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Stable Orbit: It Works!
The bits which are important to read are in bold. Please read those if you are playing Stable Orbit. Everything else you can read if you want. I've done a lot better this time than last. The game does not cause you physical pain to play! I actually find it quite enjoyable to play. Last time sound didn't make it but this time I had time to add some in which is quite good considering my experience level with sound: zero.
I had two bugs on the deadline, which I fixed today so I've uploaded two versions. The two bug fixes are the only difference between the two versions. The bugs in the first version are:
-Lesser bug: The "Simulation speed increased" and "Fast-forwarding time" messages were displayed 60 (2.4 seconds) frames too early due to a fix I did to make them slightly after the beginning. I increased this, exaggerating the negative effect until it was 50 frames (2 seconds) too early. I changed this to be 10 frames (0.4 seconds) after. This is merely aesthetic: it makes no changes to actual gameplay.
-Greater bug: If you exit the game with ESC you gained 1000 bonus score. Considering that any score greater than 3570 is impossible, this is quite major. It is a side effect of the 1000 point bonus you get for completing the game.
These are the only changes that were made to the game after the deadline.
What have I learned? Check that fixes work and allow more time for testing.
The entire code for the game is just 588 lines (with fixes). Since a Terraria-style block game (very underdeveloped, more a plaything than a game at the moment) I've made is only 635 lines for the actual game but its world generator is 1035 I don't think (hope) lines of code is too telling about how good a game is. Additionally, I have a pong clone, Bouncy, that is 1477 lines. I think that it is more true to say that code lines ∝ number of times CTRL-V is pressed than code lines ∝ game goodness.
I am very pleased with the overall game at the end. The code for getting the collision point between the two bodies is wonderful. Here it is in case anybody else wants to use it in their future projects: location = [(a.position * b.size + b.position * a.size) / (a.size + b.size), (a.position * b.size + b.position * a.size) / (a.size + b.size)] a and b are the two objects. The graphics of the game, while simple, I think look nice. My favourite part of the graphics is the procedural starry background. I had a Background.png but I ditched it because I wanted to make the background scrollable. If you're wondering what the game is doing while it's initially loading it is generating the background. I am also pleased with the scientific accuracy and mathmaticalness of the game. I wish that Phobos & Deimos were created at 150 times their real size. That is how big I had to make them in the game. The orbits are quite realistic and everything attracts everything as it should. The time speed of the game is 2.5 days per second at normal speed and 50 days per second at hyper-speed ("Simulation speed increased" or "Fast-forwarding time"). This means that each simulation lasts 600 days, or almost one year and 8 months. This means that the entire game is set over 16 years, 5 months and 4 days excluding thinking, planning and simulation time.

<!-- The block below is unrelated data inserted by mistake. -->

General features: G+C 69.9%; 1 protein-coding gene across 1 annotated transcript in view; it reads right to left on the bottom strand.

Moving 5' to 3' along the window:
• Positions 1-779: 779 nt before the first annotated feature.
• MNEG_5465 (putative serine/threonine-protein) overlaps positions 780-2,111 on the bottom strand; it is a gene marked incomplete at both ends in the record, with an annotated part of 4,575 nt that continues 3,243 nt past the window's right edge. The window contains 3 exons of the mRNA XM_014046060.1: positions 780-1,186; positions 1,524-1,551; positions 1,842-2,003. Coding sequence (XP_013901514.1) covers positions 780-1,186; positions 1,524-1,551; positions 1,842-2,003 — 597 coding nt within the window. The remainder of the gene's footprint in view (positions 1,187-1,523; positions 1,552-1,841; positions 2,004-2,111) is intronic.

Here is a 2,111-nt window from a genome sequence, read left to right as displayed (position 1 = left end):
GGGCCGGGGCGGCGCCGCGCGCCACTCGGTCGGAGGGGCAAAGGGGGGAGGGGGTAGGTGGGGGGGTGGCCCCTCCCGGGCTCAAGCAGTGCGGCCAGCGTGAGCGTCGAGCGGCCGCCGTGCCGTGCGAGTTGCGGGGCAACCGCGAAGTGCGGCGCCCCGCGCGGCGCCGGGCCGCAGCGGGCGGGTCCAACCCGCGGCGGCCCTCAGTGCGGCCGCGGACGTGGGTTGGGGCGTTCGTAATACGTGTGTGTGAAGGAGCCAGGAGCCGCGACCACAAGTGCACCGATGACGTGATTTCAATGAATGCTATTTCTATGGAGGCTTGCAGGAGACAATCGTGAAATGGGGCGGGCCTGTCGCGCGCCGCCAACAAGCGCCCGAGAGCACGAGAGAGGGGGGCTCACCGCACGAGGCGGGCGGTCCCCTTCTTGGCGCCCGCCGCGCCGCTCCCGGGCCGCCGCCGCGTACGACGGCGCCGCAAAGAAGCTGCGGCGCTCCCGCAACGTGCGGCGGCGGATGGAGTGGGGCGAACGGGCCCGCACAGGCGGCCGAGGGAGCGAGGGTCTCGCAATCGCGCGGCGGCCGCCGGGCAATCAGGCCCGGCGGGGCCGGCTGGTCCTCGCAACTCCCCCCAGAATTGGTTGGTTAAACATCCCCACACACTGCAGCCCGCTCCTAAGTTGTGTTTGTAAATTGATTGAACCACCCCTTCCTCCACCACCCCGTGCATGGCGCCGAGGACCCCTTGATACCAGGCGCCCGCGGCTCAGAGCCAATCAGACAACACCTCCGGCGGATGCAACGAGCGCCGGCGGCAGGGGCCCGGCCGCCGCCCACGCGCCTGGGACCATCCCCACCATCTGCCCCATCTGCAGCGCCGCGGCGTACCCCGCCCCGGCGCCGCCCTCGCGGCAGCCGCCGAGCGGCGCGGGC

My primary worry is that Stable Orbit will be too hard. It's a hard game. That's intentional. However, as the developer you naturally become very good at the game. I can beat anyone you ask at Bouncy: my brain has subconsciously memorised the way the ball goes after every bounce. If you find it too hard, read the tips in the README. Another worry is that the scrolling text gets annoying. It does take quite a long time to pass. You can change the text's scrolling speed (in pixels per second) by adjusting the variable "TDFPS" in line 20 of main.py
The game is only 3.9 MiB, over 75% of which is the background music (It was about 100 MiB before I reduced the image size for the planets and moons). I had some problems with it on Windows. It wouldn't play the MP3 file and came up with a confusing message about C++. I had to convert it to an OGG in order for it to play.
What would I like to do next time? My own sound. FreeSound.org is great, as is Kevin MacLeod's incompetech.com, but when you use somebody else's sound/music I think it seems to make the game less your own. I guess I could have recorded myself saying 'tk' for the menu clicking sound but it wouldn't have sounded that good anyway.
If you look at the code, watch out! It is a mass of tangled logic with may redundant lines and no comments.
A note: Venus's gravity is slightly lower than Earth's. Mars's is much lower.